Disappointed but not surprised: that was my reaction to Doug Ford using his majority to pass anti-democratic legislation again.
Last week, it was so he could retroactively ignore the Ontario Superior Court, which ruled that muzzling critics’ advertising for a year before an election was unjustified and contrary to the Canadian Charter of Rights and Freedoms.
This abusive legislation, itself apparently retroactive, was rammed through without public notice or consultation, as if responding to an emergency. We ARE facing multiple emergencies, including the climate crisis, ecosystem collapse and devastating inequality. But Ford isn't taking meaningful action on any of those. Instead, he is acting like a bully, using public power to steamroll those in his way.
Doug Ford has consistently shown his contempt for the rule of law, starting with his first piece of legislation in 2018. His so-called "Urgent Priorities Act" gave himself and his government immunity from liability for misfeasance, bad faith, breach of trust, breach of fiduciary obligation and breach of applicable securities laws or any other statute for what they did to Hydro One, a company traded on the stock exchange. This interference cost Hydro One more than $103 million.
Since then, he has repeated the pattern over and over, defying legal obligations, muzzling the public and giving himself and his government immunity. He flagrantly ignores the Environmental Bill of Rights.
He retroactively cancels contracts without compensation. He retroactively invalidates legal permits. He forced gas station operators to post misleading attacks on the federal government on their pumps. He attacks, weakens and silences critics, such as conservation authorities, municipalities, and the environmental commissioner of Ontario, while he sledgehammers legal protections for irreplaceable natural areas and for endangered species and dirties our air.
No one can stop him but the voters. But now, he has slammed a retroactive muzzle on any interest group, such as trusted environmental charities, who wants to tell voters what is at stake. Local media are weaker than ever, many closing across the province. Meanwhile, Ford uses the immense power and deep pockets of the government for his own propaganda, while many people get their “news” from social media echo chambers.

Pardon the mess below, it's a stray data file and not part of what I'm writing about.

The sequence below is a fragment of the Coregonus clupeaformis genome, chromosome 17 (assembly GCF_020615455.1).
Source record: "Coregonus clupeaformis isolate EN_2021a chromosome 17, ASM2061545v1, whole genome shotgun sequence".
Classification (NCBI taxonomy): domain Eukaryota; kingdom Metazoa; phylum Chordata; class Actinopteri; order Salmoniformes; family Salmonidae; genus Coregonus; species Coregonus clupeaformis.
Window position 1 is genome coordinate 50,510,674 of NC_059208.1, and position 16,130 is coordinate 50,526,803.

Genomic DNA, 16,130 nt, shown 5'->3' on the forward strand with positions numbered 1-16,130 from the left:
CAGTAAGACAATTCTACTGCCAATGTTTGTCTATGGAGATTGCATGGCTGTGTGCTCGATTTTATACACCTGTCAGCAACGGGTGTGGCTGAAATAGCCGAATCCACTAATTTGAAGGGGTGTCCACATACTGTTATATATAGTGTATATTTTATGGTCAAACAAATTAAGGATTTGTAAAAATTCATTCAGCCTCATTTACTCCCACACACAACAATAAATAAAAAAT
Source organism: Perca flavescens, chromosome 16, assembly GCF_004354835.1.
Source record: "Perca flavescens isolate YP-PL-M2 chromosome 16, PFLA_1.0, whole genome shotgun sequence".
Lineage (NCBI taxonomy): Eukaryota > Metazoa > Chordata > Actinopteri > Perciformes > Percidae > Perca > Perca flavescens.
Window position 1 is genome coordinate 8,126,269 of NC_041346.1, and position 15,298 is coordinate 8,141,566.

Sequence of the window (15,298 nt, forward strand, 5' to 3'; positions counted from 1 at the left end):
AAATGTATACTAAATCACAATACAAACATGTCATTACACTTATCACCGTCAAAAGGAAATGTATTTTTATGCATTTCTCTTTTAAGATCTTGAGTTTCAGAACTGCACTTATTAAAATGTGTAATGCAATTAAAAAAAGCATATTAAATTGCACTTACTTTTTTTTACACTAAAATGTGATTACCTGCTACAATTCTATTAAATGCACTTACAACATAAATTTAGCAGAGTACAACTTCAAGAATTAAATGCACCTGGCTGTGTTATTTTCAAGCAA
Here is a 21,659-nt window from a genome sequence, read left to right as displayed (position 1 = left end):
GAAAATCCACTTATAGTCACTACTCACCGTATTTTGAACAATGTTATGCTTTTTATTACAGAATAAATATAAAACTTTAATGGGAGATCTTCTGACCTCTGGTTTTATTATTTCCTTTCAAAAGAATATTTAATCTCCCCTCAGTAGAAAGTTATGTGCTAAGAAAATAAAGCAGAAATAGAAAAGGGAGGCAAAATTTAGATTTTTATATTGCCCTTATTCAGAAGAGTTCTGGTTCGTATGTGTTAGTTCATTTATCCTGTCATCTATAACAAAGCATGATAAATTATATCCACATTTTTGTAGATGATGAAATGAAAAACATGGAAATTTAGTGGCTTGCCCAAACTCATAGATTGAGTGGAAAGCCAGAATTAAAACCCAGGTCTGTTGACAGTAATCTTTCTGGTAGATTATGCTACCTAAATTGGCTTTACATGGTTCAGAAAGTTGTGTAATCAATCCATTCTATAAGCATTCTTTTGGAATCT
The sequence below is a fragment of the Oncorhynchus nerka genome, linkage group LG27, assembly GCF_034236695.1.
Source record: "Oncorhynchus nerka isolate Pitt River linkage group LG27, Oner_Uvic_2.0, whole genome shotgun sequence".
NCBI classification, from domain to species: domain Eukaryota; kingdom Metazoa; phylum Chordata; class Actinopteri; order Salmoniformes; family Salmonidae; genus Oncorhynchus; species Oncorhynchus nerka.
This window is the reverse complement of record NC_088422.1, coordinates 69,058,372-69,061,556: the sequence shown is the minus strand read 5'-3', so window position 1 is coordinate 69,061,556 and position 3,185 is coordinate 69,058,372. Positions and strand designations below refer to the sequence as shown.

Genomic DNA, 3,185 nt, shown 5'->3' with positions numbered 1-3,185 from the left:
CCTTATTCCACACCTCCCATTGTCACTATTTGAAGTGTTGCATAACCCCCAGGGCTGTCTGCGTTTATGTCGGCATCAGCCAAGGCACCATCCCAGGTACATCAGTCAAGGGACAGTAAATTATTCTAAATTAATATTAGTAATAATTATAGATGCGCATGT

So, will next year’s election talk about what matters? How will voters know what’s at stake and who to believe?
We are in a critical decade. As COVID-19 has shown, ecological and economic crises often coincide and make each other worse. It is not just that both climate change and ecological destruction make pandemics more likely.
Every scientific measurement of the natural world tells us that we are in deep trouble with much worse rapidly approaching. Meanwhile, the rich get richer, the poor get poorer and public space and public infrastructure degrade.
Ontario Premier Doug Ford is acting like a bully, using public power to steamroll those in his way, writes @DianneSaxe, deputy leader of @OntarioGreens. #ClimateAction #onpoli
There is still a little time to choose differently and to make almost everyone's life better. A blockbuster report from the International Energy Agency (IEA) confirmed that we still have a small window to keep a stable climate, but only if we start right now to reverse most of what Doug Ford has done.
It is a big deal when organizations like the IEA, long dominated by oil and gas, concede that all governments must urgently slash emissions through “immediate and massive deployment of all available clean and efficient energy technologies” and an immediate end to new investments in fossil fuels. Doug Ford's Conservatives are still doing the opposite. How will voters know?
There is no perfect answer, so here is one workaround: give money now to small charities that speak up on the issues you care about. Ford’s new muzzle limits how much each organization can spend, and makes it risky, expensive and exhausting to participate in public debate, but it does not limit how many organizations can speak up. If you know a good charity willing to do the work, it deserves your support.
Small political parties need your support, too. Ford has stacked the deck by increasing donation limits, further increasing the political power of the rich, and by giving his own party an extra $1.5 million of public cash just before the next election. Those who want voters to hear other voices need to step up and make it happen.
A better world will not happen by itself.
Dianne Saxe is an environmental lawyer and former environmental commissioner of Ontario. She is currently deputy leader of the Ontario Green Party and Green Party candidate in University-Rosedale.